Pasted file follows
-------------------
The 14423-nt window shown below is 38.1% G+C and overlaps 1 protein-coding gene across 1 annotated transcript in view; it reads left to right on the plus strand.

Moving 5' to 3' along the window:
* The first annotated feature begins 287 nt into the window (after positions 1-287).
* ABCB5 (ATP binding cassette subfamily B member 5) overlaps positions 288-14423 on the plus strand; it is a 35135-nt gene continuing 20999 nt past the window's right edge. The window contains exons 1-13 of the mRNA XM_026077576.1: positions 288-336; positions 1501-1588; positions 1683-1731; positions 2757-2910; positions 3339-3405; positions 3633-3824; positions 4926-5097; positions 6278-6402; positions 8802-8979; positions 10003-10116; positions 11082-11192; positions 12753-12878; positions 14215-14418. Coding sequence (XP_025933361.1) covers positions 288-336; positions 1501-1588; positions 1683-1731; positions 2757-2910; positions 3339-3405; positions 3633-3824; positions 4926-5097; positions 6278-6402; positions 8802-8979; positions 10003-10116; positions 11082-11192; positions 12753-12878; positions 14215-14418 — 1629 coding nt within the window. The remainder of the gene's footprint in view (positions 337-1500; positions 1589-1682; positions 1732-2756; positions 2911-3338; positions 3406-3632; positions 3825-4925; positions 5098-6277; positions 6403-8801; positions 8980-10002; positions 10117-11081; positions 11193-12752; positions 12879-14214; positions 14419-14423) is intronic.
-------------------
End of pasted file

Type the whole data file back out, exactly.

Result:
The 14423-nt window shown below is 38.1% G+C and overlaps 1 protein-coding gene across 1 annotated transcript in view; it reads left to right on the plus strand.

Moving 5' to 3' along the window:
* The first annotated feature begins 287 nt into the window (after positions 1-287).
* ABCB5 (ATP binding cassette subfamily B member 5) overlaps positions 288-14423 on the plus strand; it is a 35135-nt gene continuing 20999 nt past the window's right edge. The window contains exons 1-13 of the mRNA XM_026077576.1: positions 288-336; positions 1501-1588; positions 1683-1731; positions 2757-2910; positions 3339-3405; positions 3633-3824; positions 4926-5097; positions 6278-6402; positions 8802-8979; positions 10003-10116; positions 11082-11192; positions 12753-12878; positions 14215-14418. Coding sequence (XP_025933361.1) covers positions 288-336; positions 1501-1588; positions 1683-1731; positions 2757-2910; positions 3339-3405; positions 3633-3824; positions 4926-5097; positions 6278-6402; positions 8802-8979; positions 10003-10116; positions 11082-11192; positions 12753-12878; positions 14215-14418 — 1629 coding nt within the window. The remainder of the gene's footprint in view (positions 337-1500; positions 1589-1682; positions 1732-2756; positions 2911-3338; positions 3406-3632; positions 3825-4925; positions 5098-6277; positions 6403-8801; positions 8980-10002; positions 10117-11081; positions 11193-12752; positions 12879-14214; positions 14419-14423) is intronic.